Date: 2021–06–20
  25. By: Francesco Sarracino; Talita Greyling; Kelsey J. O'Connor; Chiara Peroni; Stephanie Rossouw
    Abstract: Previous evidence indicates that trust is an important correlate of compliance with Covid-19 containment policies. However, this conclusion hinges on two crucial assumptions: first, that compliance does not change over time, and second, that mobility and self-reported measures are good proxies for compliance. We demonstrate that compliance changes over the period March 2020 to January 2021, in ten mostly European countries, and that increasing (decreasing) trust in others predicts increasing (decreasing) compliance. We develop the first time-varying measure of compliance, which is calculated as the association between containment policies and people’s mobility behavior using data from Oxford Policy Tracker and Google. We also develop new measures of both trust in others and national institutions by applying sentiment analysis to Twitter data. We test the predictive role of trust using a variety of dynamic panel regression techniques. This evidence indicates compliance should not be taken for granted and confirms the importance of cultivating social trust.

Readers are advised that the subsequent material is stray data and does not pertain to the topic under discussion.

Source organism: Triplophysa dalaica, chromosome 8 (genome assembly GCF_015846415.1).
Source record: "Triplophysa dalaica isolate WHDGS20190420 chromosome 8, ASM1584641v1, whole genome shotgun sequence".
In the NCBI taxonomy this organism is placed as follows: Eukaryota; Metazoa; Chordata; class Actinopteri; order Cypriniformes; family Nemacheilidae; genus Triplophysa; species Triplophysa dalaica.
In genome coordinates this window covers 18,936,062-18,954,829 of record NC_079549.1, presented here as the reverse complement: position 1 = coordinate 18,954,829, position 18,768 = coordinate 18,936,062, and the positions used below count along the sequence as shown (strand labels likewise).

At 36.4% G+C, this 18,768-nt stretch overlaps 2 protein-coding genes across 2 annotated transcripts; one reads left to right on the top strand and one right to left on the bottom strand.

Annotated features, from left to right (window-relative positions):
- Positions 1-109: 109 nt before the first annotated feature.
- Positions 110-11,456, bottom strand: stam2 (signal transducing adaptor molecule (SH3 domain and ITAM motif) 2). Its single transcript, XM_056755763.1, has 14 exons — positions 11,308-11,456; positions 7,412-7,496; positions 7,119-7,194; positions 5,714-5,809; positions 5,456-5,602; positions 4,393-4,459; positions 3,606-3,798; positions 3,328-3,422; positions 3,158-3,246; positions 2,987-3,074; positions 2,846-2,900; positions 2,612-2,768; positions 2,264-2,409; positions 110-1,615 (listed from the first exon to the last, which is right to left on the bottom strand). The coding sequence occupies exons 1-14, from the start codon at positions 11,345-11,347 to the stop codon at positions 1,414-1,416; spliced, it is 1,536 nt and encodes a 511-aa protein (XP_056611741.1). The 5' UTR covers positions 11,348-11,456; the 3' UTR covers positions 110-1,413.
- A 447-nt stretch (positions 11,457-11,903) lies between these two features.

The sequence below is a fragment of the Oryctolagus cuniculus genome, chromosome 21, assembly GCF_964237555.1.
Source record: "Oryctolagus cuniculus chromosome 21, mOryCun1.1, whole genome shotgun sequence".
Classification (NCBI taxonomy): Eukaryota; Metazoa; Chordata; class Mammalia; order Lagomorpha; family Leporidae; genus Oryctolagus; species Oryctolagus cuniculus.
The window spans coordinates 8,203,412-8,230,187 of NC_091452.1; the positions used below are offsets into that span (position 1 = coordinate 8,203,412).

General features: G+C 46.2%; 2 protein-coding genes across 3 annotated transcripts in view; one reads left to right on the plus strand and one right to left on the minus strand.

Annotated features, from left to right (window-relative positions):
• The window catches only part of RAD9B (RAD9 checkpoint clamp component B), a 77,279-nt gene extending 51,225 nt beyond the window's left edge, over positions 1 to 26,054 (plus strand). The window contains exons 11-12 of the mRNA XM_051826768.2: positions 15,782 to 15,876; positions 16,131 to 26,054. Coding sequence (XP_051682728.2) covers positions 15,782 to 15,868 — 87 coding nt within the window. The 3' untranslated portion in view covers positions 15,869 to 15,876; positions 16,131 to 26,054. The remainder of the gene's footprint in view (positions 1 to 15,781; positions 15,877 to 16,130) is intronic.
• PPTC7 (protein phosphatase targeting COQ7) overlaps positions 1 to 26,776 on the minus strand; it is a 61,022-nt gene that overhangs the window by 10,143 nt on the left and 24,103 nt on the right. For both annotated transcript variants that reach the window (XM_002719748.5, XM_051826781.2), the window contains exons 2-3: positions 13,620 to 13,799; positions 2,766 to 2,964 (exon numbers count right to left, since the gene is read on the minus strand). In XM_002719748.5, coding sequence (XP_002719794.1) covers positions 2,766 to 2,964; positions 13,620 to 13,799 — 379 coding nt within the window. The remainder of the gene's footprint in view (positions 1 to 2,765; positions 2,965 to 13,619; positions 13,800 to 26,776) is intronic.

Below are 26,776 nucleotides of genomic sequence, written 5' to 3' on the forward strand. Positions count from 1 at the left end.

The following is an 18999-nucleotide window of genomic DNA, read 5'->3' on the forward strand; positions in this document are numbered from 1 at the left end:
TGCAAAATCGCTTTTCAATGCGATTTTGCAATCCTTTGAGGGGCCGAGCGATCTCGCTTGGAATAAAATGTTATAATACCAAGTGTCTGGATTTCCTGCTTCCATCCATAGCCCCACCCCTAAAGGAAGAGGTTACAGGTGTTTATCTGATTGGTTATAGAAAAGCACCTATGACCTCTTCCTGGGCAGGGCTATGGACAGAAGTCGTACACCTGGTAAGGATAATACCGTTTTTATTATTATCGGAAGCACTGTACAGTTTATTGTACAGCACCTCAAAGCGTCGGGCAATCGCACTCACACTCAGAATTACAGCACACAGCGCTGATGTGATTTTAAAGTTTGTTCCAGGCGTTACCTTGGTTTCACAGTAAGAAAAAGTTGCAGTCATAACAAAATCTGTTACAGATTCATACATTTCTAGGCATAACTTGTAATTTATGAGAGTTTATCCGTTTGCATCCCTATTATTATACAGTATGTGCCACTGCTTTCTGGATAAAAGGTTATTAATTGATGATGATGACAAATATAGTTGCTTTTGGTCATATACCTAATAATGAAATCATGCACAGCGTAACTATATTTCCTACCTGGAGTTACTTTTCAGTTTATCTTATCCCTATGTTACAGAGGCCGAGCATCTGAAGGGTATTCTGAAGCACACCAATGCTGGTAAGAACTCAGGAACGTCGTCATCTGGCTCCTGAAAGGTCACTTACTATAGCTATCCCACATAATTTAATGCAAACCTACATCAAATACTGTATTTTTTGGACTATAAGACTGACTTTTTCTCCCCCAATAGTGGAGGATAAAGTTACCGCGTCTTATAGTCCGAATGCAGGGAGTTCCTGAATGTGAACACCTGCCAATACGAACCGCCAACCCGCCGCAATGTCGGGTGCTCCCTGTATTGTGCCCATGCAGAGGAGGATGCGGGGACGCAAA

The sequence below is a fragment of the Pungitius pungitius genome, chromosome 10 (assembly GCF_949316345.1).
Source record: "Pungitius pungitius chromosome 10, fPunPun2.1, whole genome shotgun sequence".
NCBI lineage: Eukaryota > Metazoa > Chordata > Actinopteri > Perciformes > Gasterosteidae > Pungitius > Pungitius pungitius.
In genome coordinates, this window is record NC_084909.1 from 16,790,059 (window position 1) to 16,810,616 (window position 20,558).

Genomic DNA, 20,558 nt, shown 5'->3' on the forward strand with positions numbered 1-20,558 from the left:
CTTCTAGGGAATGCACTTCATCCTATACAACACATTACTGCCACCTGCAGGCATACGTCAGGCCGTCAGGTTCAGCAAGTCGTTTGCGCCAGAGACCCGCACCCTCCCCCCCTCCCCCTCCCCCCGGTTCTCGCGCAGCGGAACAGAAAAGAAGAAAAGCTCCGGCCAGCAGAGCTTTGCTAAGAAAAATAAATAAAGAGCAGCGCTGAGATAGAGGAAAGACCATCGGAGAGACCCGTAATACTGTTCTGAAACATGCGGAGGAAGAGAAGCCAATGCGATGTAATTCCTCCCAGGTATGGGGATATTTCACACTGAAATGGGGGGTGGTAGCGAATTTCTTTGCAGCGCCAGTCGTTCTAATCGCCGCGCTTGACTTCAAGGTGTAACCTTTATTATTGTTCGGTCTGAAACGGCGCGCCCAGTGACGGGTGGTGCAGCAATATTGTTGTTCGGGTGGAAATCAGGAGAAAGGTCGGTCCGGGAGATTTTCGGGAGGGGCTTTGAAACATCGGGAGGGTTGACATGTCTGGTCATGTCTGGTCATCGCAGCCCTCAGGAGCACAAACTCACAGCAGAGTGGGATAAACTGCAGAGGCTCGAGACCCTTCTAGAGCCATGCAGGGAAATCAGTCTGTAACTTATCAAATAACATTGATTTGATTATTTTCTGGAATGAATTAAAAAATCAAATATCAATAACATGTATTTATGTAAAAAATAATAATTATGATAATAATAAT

Keywords: compliance; covid-19; trust; big data; Twitter.
    JEL: D91 I18 H12
    Date: 2021–06
  26. By: Stephen Hansen; Tejas Ramdas; Raffaella Sadun; Joe Fuller
    Abstract: We use a unique corpus of job descriptions for C-suite positions to document skills requirements in top managerial occupations across a large sample of firms. A novel algorithm maps the text of each executive search into six separate skill clusters reflecting cognitive, interpersonal, and operational dimensions. The data show an increasing relevance of social skills in top managerial occupations, and a greater emphasis on social skills in larger and more information intensive organizations. The results suggest the need for training, search and governance mechanisms able to facilitate the match between firms and top executives along multiple and imperfectly observable skills.